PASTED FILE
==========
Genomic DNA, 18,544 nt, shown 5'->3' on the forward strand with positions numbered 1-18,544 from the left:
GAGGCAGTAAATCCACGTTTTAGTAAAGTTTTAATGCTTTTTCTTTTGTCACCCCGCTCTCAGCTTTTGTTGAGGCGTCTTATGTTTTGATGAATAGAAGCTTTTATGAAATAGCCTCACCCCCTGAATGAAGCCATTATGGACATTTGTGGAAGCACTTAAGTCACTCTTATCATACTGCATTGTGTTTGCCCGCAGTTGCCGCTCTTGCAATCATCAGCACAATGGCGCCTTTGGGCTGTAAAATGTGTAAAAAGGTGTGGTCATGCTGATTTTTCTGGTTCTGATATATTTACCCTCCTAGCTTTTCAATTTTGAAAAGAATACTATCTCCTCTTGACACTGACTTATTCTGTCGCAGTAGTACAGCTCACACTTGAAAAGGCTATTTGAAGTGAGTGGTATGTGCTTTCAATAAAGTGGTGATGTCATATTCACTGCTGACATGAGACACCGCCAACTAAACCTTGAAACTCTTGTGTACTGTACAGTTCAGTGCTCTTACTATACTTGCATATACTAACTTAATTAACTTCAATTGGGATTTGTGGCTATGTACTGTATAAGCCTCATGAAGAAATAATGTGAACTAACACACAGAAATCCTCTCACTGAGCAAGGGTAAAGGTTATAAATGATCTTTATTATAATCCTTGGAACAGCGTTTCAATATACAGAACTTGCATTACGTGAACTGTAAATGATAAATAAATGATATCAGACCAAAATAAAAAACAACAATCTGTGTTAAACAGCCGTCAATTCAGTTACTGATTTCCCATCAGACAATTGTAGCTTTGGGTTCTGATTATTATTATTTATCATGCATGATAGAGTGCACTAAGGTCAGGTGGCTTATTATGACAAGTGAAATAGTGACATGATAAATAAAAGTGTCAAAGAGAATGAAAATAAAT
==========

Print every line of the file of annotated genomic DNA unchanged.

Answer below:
Genomic DNA, 18,544 nt, shown 5'->3' on the forward strand with positions numbered 1-18,544 from the left:
GAGGCAGTAAATCCACGTTTTAGTAAAGTTTTAATGCTTTTTCTTTTGTCACCCCGCTCTCAGCTTTTGTTGAGGCGTCTTATGTTTTGATGAATAGAAGCTTTTATGAAATAGCCTCACCCCCTGAATGAAGCCATTATGGACATTTGTGGAAGCACTTAAGTCACTCTTATCATACTGCATTGTGTTTGCCCGCAGTTGCCGCTCTTGCAATCATCAGCACAATGGCGCCTTTGGGCTGTAAAATGTGTAAAAAGGTGTGGTCATGCTGATTTTTCTGGTTCTGATATATTTACCCTCCTAGCTTTTCAATTTTGAAAAGAATACTATCTCCTCTTGACACTGACTTATTCTGTCGCAGTAGTACAGCTCACACTTGAAAAGGCTATTTGAAGTGAGTGGTATGTGCTTTCAATAAAGTGGTGATGTCATATTCACTGCTGACATGAGACACCGCCAACTAAACCTTGAAACTCTTGTGTACTGTACAGTTCAGTGCTCTTACTATACTTGCATATACTAACTTAATTAACTTCAATTGGGATTTGTGGCTATGTACTGTATAAGCCTCATGAAGAAATAATGTGAACTAACACACAGAAATCCTCTCACTGAGCAAGGGTAAAGGTTATAAATGATCTTTATTATAATCCTTGGAACAGCGTTTCAATATACAGAACTTGCATTACGTGAACTGTAAATGATAAATAAATGATATCAGACCAAAATAAAAAACAACAATCTGTGTTAAACAGCCGTCAATTCAGTTACTGATTTCCCATCAGACAATTGTAGCTTTGGGTTCTGATTATTATTATTTATCATGCATGATAGAGTGCACTAAGGTCAGGTGGCTTATTATGACAAGTGAAATAGTGACATGATAAATAAAAGTGTCAAAGAGAATGAAAATAAAT